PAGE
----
When kids start school this week, they might understandably find it difficult to concentrate after two months of vacation. Their teachers might even accuse them of having their heads in the clouds.

For Canadian business leaders, though, keeping your head in the clouds might be a good thing, if it means thinking about the potential of cloud computing to change the way you get to know your customers.

Amid the day-to-day challenges of running a company, like trying to grow sales and delivering customer service, it may be easy to forget how cloud-based customer relationship management (CRM) can help contribute to key business outcomes. In that sense, there’s no time like now to look at what the business community has learned about CRM and cloud computing, and then apply it to your organization. Think of it as a grown up version of practicing your A, B, Cs:

A is for Analytics: A few months ago, Toronto-based market research firm IDC Canada described CRM as one of the fastest-growing software markets in the country. That’s because, as senior analyst Utsav Arora wrote in his report, CRM is benefitting from “an infusion of analytical capabilities.” In other words, CRM is no longer a standalone program that contains customer contact information but an ever-evolving trove of data that connects with other cloud-based tools, including everything from marketing automation and social media services to mobile apps. The result is a lot of deep insight into how customers and prospects have behaved in the past, combined with trends about how and when they may purchase in the future.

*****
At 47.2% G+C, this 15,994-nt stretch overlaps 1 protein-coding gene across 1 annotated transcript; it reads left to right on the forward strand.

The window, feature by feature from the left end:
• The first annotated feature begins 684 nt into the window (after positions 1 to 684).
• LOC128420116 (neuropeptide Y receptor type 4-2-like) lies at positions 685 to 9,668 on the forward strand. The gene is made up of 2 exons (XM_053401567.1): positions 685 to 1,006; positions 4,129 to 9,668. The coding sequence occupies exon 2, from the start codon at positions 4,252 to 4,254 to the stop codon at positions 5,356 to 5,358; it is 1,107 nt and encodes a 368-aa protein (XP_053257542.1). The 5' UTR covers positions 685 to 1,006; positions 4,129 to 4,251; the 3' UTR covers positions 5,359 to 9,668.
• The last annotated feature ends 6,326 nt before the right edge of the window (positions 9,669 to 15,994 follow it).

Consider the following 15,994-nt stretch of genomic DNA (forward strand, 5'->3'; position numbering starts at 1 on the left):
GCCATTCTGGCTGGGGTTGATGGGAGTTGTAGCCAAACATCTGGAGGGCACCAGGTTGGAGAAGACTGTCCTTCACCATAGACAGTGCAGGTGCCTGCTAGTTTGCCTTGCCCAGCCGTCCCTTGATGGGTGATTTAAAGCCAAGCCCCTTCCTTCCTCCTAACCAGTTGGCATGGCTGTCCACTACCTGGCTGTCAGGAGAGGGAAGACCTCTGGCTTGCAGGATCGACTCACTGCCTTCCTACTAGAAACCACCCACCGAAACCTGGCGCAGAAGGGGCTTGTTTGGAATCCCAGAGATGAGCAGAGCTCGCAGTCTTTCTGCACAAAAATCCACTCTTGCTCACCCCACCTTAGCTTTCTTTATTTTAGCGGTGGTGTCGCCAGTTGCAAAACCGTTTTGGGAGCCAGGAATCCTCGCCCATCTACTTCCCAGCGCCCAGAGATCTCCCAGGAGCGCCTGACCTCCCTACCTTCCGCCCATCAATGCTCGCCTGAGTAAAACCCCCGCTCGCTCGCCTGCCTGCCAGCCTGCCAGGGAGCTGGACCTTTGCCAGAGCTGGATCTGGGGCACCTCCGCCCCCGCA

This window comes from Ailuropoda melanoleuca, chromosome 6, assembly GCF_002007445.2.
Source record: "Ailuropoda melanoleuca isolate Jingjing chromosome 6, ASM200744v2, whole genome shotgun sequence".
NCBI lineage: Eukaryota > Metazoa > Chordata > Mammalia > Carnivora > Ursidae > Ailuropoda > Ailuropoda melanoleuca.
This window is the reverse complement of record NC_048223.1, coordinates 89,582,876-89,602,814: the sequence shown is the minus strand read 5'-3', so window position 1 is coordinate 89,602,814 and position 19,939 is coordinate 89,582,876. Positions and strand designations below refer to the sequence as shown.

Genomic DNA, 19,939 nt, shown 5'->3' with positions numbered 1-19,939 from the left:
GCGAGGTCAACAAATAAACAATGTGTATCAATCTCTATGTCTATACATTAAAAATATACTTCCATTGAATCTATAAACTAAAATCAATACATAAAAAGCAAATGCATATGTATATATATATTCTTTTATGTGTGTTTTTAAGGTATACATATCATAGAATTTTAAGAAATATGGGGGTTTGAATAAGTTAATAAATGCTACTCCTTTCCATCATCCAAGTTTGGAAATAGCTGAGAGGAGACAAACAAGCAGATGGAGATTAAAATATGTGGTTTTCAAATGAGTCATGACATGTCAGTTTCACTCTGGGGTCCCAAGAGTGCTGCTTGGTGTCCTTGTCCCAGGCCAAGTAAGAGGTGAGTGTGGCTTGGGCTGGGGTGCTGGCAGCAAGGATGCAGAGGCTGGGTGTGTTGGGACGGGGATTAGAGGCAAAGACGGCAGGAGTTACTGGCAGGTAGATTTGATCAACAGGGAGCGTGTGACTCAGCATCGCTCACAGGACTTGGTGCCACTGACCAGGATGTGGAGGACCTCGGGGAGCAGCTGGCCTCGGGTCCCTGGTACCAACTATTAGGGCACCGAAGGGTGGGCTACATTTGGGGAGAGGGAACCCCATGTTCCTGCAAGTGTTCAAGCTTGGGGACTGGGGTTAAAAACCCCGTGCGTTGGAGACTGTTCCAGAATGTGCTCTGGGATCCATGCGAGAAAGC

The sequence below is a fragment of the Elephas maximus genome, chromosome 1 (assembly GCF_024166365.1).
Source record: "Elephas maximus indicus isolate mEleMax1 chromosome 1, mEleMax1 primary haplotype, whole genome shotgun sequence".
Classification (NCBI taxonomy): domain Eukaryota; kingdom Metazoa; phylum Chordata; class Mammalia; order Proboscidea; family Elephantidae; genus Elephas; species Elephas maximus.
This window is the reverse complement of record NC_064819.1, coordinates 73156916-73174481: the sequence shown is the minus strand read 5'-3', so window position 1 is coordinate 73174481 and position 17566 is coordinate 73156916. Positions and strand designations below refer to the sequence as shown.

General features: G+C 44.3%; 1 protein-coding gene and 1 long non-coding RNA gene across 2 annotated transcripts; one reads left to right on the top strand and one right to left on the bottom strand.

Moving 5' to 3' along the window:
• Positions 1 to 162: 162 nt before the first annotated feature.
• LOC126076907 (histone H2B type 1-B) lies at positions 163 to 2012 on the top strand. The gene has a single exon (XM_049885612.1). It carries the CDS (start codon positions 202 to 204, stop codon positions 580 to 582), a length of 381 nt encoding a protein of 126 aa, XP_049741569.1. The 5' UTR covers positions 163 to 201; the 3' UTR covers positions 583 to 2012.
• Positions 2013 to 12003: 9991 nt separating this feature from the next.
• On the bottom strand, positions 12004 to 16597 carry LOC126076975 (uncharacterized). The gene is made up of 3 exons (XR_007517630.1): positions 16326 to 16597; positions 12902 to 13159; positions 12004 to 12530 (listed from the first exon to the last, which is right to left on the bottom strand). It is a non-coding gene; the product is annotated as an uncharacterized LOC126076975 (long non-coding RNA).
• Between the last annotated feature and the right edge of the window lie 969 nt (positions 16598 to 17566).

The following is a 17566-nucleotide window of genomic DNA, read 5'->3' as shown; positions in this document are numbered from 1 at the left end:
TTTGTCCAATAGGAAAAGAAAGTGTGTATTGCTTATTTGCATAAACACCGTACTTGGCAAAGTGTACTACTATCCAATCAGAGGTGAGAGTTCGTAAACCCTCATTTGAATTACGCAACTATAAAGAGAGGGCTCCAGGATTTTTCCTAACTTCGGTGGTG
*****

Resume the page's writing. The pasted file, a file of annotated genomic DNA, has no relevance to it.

B is for Best Practices: If you want to know if something it worth the investment, it’s a good idea to ask someone with a good grasp of financials, like a chartered professional accountant (CPA). In June, CPA Canada released the results of its annual survey tracking its member companies’ satisfaction with CRM as well as other forms of business software. CPAs gave particularly high marks for the functionality and reliability of CRM software, something the report’s author attributed in part to the influence of cloud computing.

“Systems have finally become easier to use,” the report says. “Vendors want a long-term relationship with the customer because of the recurring maintenance or hosting fees. They also need to have their customers act as a reference to future prospects who often ask for at least two references before making a decision.”

To put it another way, businesses want to feel they’re getting consistent value and can benchmark their strategy against similar organizations. That’s the kind of best practice that works in almost any area, but is particularly applicable to cloud-based CRM. 

C is for Collaboration: Yes, there’s also a “C” in CRM, cloud and Canada, but the thing that links all three is the need to work across departments in an organization, in order to make the most of every sales opportunity. This could include projects involving not only sales teams but marketing groups, IT and even finance to keep revenues strong. The Globe and Mail was among the first publications in Canada to notice this trend.

“In the last decade, as computing has moved online, CRM has led the way into the cloud . . . CRM is also pushing past people and into projects,” the newspaper said in ‘Cloud-based CRM keeps rising.’ That’s a story from 2012, but it reads as true today as it did three years ago.

You could probably keep going from D all the way to Z, but the important thing for Canadian businesses to remember is that lessons from combining cloud computing and CRM are worth re-learning over and over again.